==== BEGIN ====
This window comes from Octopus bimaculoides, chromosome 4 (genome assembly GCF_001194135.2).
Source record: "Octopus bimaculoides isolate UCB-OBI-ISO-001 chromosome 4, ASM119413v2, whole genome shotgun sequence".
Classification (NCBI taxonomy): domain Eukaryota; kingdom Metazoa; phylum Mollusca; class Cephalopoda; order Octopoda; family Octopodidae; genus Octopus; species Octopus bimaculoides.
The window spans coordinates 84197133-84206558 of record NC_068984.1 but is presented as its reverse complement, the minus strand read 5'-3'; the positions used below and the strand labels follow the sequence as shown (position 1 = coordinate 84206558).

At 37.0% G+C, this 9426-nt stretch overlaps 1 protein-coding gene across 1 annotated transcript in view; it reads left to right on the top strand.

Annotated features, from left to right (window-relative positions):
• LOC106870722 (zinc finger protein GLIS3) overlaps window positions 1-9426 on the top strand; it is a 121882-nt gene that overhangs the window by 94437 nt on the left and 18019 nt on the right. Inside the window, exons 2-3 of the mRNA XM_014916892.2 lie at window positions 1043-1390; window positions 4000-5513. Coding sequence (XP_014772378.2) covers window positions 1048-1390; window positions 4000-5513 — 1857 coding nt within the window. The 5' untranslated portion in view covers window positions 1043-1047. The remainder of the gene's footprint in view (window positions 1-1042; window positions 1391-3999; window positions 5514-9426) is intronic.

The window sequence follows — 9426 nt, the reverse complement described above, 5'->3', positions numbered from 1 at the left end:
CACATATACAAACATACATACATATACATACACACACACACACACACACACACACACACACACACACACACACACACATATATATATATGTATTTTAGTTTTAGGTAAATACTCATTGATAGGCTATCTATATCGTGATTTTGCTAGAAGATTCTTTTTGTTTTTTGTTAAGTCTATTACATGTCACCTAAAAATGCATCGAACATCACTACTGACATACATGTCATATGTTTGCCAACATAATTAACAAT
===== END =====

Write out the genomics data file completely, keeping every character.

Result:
This window comes from Octopus bimaculoides, chromosome 4 (genome assembly GCF_001194135.2).
Source record: "Octopus bimaculoides isolate UCB-OBI-ISO-001 chromosome 4, ASM119413v2, whole genome shotgun sequence".
Classification (NCBI taxonomy): domain Eukaryota; kingdom Metazoa; phylum Mollusca; class Cephalopoda; order Octopoda; family Octopodidae; genus Octopus; species Octopus bimaculoides.
The window spans coordinates 84197133-84206558 of record NC_068984.1 but is presented as its reverse complement, the minus strand read 5'-3'; the positions used below and the strand labels follow the sequence as shown (position 1 = coordinate 84206558).

At 37.0% G+C, this 9426-nt stretch overlaps 1 protein-coding gene across 1 annotated transcript in view; it reads left to right on the top strand.

Annotated features, from left to right (window-relative positions):
• LOC106870722 (zinc finger protein GLIS3) overlaps window positions 1-9426 on the top strand; it is a 121882-nt gene that overhangs the window by 94437 nt on the left and 18019 nt on the right. Inside the window, exons 2-3 of the mRNA XM_014916892.2 lie at window positions 1043-1390; window positions 4000-5513. Coding sequence (XP_014772378.2) covers window positions 1048-1390; window positions 4000-5513 — 1857 coding nt within the window. The 5' untranslated portion in view covers window positions 1043-1047. The remainder of the gene's footprint in view (window positions 1-1042; window positions 1391-3999; window positions 5514-9426) is intronic.

The window sequence follows — 9426 nt, the reverse complement described above, 5'->3', positions numbered from 1 at the left end:
CACATATACAAACATACATACATATACATACACACACACACACACACACACACACACACACACACACACACACACACATATATATATATGTATTTTAGTTTTAGGTAAATACTCATTGATAGGCTATCTATATCGTGATTTTGCTAGAAGATTCTTTTTGTTTTTTGTTAAGTCTATTACATGTCACCTAAAAATGCATCGAACATCACTACTGACATACATGTCATATGTTTGCCAACATAATTAACAAT